Being - The Bottom Line
Already Awake



Topic: Dzogchen; Vajrayana; Buddhism
Treasures from Juniper Ridge: The Profound Treasure Instructions of Padmasambhava to the Dakini Yeshe Tsogyal

Ramesh S. Balsekar:
Topic: Advaita
Consciousness Speaks: Conversations With Ramesh S. Balsekar

Ramana Maharshi:
Topic: Self-inquiry

Be as You Are: The Teachings of Sri Ramana Maharshi
The Spiritual Teaching of Ramana Maharshi
Rupert Spira:
Topic: Advaita
The Transparency of Things: Contemplating the Nature of Experience

Ruthless Truth/Ciaran/etc:
Topic: No-self


'Sailor' Bob Adamson
Topic: Advaita
Only That: The Life and Teaching of Sailor Bob Adamson
One Essence Appearing as Everything
Presence-Awareness: Just This and Nothing Else
What's Wrong with Right Now, Unless You Think About It?
Articles available for reading at:

Seung Sahn:

Topic: Korean Zen

Dropping Ashes on the Buddha: The Teachings of Zen Master Seung Sahn


Steve Hagen:
Topic: Buddhism and Zen

Buddhism Is Not What You Think: Finding Freedom Beyond Beliefs
Meditation Now or Never
Buddhism Plain & Simple
How the World Can Be the Way It Is: An Inquiry for the New Millennium into Science, Philosophy, and Perception

Tan Kheng Khoo:
Topic: Varied
List of articles written by long time meditation teacher Dr. Tan on meditation and various teachings by different teachers and religions, recent articles (e.g. those on Taoism I - General., Theravada Buddhism, Tony Parsons, etc.) are well-written on the experience of Anatta/No-Self:

Ted Biringer
Topic: Zen; Dogen studies

The Flatbed Sutra of Louie Wing: The Second Ancestor of Zen in the West

Tejananda John Wakeman:

Tenzin Wangyal Rinpoche:
Topic: Bon, Dzogchen

The Tibetan Yogas of Dream and Sleep

Thich Nhat Hanh:
Topic: Buddhism, Zen
The Sun My Heart
Peace Is Every Step
No Death, No Fear
Breathe! You Are Alive

Toni Packer: 
Topic: Awareness Practice, Anatta
The Silent Question: Meditating in the Stillness of Not-Knowing
The Wonder of Presence: And the Way of Meditative Inquiry
The Light of Discovery

Tony Parsons:
Topic: Advaita
Nothing Being Everything
All There Is
The Open Secret

U.G. Krishnamurti
The Mystique of Enlightenment (Part Two)
Available for reading here:

Venerable Yin Shun
Topic: Buddhism

The Way to Buddhahood

Walpola Rahula
Topic: Buddhism

What The Buddha Taught 
Yet another well-written Non-Duality model by Dharma Dan in relations to the four paths. In contrast to the previously posted one, The Non-Duality Models of Enlightenment by Dharma Dan, this one is an older model and uses more 'Mahayana' terminologies and way of expression.
Author's website:


This model is based upon the phrase in the Heart Sutra “form is emptiness, emptiness is form.” To my knowledge, this model is not found in quite this presentation anywhere other than here, nor has it ever been related to the Four Path model of the Theravada in the way that follows. The inspiration for using this phrase comes from a wonderful chapter in Chogyam Trungpa’s Cutting Through Spiritual Materialism called “Shunyata.”

I present this somewhat novel model here because it focuses on real insight directly and treats any emotional benefits of this as side effects. Further, there are often too many cycles of insight before arahatship, making the four path model troublesome. This phenomena of too many cycles (which I will sometimes call “paths” with a lowercase “p”) between each of the Four Paths gets worse as one works towards final awakening. As Bill Hamilton put it, and I have learned the hard way, “The arahat fractal is vast.”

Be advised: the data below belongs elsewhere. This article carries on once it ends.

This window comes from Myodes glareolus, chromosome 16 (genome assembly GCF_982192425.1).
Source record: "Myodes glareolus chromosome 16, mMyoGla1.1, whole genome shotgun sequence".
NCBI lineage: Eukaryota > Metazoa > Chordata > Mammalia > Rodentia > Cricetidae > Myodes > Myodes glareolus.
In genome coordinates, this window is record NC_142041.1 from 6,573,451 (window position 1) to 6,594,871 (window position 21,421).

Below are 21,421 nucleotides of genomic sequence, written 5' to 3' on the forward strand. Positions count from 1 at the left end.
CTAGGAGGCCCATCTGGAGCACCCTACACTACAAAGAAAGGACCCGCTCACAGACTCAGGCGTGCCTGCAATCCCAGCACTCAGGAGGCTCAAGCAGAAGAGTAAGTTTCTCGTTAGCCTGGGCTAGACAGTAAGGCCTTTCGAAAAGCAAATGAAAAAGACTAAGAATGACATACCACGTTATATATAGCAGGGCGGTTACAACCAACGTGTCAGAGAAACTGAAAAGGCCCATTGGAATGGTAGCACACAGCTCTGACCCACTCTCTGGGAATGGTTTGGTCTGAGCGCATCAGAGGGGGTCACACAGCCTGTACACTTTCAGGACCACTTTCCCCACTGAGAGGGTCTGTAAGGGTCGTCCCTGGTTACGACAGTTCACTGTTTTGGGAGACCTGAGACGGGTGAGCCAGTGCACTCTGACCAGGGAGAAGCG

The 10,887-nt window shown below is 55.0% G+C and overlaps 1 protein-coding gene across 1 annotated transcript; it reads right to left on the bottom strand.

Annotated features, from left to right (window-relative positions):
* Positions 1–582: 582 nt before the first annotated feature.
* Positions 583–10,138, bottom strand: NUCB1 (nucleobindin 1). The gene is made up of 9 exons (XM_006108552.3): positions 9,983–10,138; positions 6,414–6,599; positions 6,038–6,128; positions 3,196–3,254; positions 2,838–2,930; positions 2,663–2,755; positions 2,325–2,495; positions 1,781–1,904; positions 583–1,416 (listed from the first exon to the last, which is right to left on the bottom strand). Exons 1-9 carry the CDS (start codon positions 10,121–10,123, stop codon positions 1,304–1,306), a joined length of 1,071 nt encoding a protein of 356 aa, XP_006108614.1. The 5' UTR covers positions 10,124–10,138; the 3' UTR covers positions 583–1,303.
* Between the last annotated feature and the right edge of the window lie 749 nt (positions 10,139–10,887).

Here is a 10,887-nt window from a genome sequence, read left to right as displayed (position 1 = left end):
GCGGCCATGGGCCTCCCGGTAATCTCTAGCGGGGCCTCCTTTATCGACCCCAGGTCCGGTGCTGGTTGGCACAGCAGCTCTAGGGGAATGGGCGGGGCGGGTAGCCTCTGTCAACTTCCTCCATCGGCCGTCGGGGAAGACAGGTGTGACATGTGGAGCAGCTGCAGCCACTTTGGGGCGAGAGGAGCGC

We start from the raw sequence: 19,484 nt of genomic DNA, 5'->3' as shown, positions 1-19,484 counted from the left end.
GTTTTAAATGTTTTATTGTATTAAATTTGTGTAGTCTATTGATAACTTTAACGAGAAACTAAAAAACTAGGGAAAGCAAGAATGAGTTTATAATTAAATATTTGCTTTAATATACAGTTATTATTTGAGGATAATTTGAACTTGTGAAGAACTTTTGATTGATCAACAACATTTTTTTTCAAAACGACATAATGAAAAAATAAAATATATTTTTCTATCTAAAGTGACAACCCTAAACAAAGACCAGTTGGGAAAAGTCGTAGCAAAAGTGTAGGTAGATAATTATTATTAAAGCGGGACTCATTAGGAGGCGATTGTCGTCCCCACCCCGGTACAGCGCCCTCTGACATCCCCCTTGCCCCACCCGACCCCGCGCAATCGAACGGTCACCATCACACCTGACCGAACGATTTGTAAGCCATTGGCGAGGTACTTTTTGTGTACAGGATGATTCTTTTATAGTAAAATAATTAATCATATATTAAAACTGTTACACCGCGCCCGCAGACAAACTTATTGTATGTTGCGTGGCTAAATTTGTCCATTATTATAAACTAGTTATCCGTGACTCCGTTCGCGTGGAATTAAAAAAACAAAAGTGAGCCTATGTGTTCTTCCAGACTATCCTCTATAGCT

This model does not reinforce fascination with content, nor with life denying ideals or limited emotional range models in the way that the traditional Four Path Model often does. It does not tempt one to count paths. It keeps the focus on precise inquiry into the truth and one’s experience of it or lack thereof.

This model basically says that enlightenment is about direct insight that progressively reveals something different in the relationship to the field of experience and gradually allows things in it to be held in their proper proportion. However, as to the specific implications of this increased clarity and more realistic perspective as regards behavior or how emotions manifest, all bets are off.

We will begin with the obvious statement that “form is form.” By form, I mean all mental and physical phenomena, i.e. the world of sensations as we know it. Saying that “form is form” is like saying that “sensations are sensations” or “experience is experience.” There is nothing all that profound about this understanding, and all living creatures know this. This is the state of understanding before stream entry. It is valid within its scope, and this should not be forgotten. The laws of the world are the laws of the world, and these must be acknowledged and respected, as must the beings that live in that world.

By clearly investigating form, one eventually comes to the understanding of the stream enterer, that “emptiness is emptiness.” Unlike those that are unenlightened, one who has attained first path, that of stream entry, has directly understood in some completely inexplicable way what is meant by “emptiness” in terms of the non-experience of “ultimate reality” that results from entering Fruition through one of the Three Doors. However, while the stream enterer may have some intellectual clues about the “relationship” between emptiness and form due to the ways the Three Doors present, they have no obvious direct experience of it when experiencing almost all sensations. Correlations between this model and the Four Path model begin to break down during the middle two Paths.

Thus, the meanings of interdependence, dependent arising and particularly non-duality will still be somewhat mysterious to them, though in some intuitive way they will have a deeper understanding of these than someone who is unenlightened. Second path is a step higher in terms of the Four Path map, but it brings no huge improvements in the understanding of these things from the point of view of this model. The phenomenal world still generally seems perniciously “dual” for both those of the first two paths. At both first and second path, Nirvana is largely seen as something beyond all of this, an inconceivable discontinuity. However, it seems to have little to do with most of the sensations of the world except that it is “found” in the attainment of Fruition beyond experience and the sensate universe. It can be frustrating that the refuge seems to be found largely outside the universe in some non-experience, and there is a growing sense that true freedom must somehow be found in the world however it manifests. Precise inquiry into the true nature of sensations continues as before.